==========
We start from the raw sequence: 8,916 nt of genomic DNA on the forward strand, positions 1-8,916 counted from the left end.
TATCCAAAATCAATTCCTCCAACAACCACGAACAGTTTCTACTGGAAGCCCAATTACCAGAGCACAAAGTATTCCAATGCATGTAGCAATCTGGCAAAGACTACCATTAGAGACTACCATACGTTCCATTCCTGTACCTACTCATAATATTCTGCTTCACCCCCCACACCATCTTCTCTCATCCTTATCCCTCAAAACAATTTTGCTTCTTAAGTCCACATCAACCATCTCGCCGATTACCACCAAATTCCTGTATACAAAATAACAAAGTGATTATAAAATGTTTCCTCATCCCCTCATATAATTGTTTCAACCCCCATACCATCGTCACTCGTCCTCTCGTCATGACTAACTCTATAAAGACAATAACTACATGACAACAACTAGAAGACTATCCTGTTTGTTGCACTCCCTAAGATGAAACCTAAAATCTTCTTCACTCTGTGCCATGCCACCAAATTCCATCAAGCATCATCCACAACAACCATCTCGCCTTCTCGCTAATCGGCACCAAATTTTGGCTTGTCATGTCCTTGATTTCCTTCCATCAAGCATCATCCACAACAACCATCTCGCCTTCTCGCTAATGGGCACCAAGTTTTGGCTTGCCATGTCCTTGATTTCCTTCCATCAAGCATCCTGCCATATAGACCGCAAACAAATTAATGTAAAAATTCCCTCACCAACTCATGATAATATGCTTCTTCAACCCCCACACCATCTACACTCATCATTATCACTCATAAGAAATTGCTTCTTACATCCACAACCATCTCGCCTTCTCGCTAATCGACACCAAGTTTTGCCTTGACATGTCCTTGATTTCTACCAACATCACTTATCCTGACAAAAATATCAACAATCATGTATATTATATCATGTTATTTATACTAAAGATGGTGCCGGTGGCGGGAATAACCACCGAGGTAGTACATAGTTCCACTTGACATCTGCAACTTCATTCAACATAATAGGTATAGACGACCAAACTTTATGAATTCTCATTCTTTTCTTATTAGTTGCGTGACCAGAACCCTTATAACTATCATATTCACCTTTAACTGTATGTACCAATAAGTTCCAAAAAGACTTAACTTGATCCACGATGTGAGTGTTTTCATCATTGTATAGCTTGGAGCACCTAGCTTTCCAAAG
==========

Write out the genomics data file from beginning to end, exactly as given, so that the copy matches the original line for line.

We start from the raw sequence: 8,916 nt of genomic DNA on the forward strand, positions 1-8,916 counted from the left end.
TATCCAAAATCAATTCCTCCAACAACCACGAACAGTTTCTACTGGAAGCCCAATTACCAGAGCACAAAGTATTCCAATGCATGTAGCAATCTGGCAAAGACTACCATTAGAGACTACCATACGTTCCATTCCTGTACCTACTCATAATATTCTGCTTCACCCCCCACACCATCTTCTCTCATCCTTATCCCTCAAAACAATTTTGCTTCTTAAGTCCACATCAACCATCTCGCCGATTACCACCAAATTCCTGTATACAAAATAACAAAGTGATTATAAAATGTTTCCTCATCCCCTCATATAATTGTTTCAACCCCCATACCATCGTCACTCGTCCTCTCGTCATGACTAACTCTATAAAGACAATAACTACATGACAACAACTAGAAGACTATCCTGTTTGTTGCACTCCCTAAGATGAAACCTAAAATCTTCTTCACTCTGTGCCATGCCACCAAATTCCATCAAGCATCATCCACAACAACCATCTCGCCTTCTCGCTAATCGGCACCAAATTTTGGCTTGTCATGTCCTTGATTTCCTTCCATCAAGCATCATCCACAACAACCATCTCGCCTTCTCGCTAATGGGCACCAAGTTTTGGCTTGCCATGTCCTTGATTTCCTTCCATCAAGCATCCTGCCATATAGACCGCAAACAAATTAATGTAAAAATTCCCTCACCAACTCATGATAATATGCTTCTTCAACCCCCACACCATCTACACTCATCATTATCACTCATAAGAAATTGCTTCTTACATCCACAACCATCTCGCCTTCTCGCTAATCGACACCAAGTTTTGCCTTGACATGTCCTTGATTTCTACCAACATCACTTATCCTGACAAAAATATCAACAATCATGTATATTATATCATGTTATTTATACTAAAGATGGTGCCGGTGGCGGGAATAACCACCGAGGTAGTACATAGTTCCACTTGACATCTGCAACTTCATTCAACATAATAGGTATAGACGACCAAACTTTATGAATTCTCATTCTTTTCTTATTAGTTGCGTGACCAGAACCCTTATAACTATCATATTCACCTTTAACTGTATGTACCAATAAGTTCCAAAAAGACTTAACTTGATCCACGATGTGAGTGTTTTCATCATTGTATAGCTTGGAGCACCTAGCTTTCCAAAG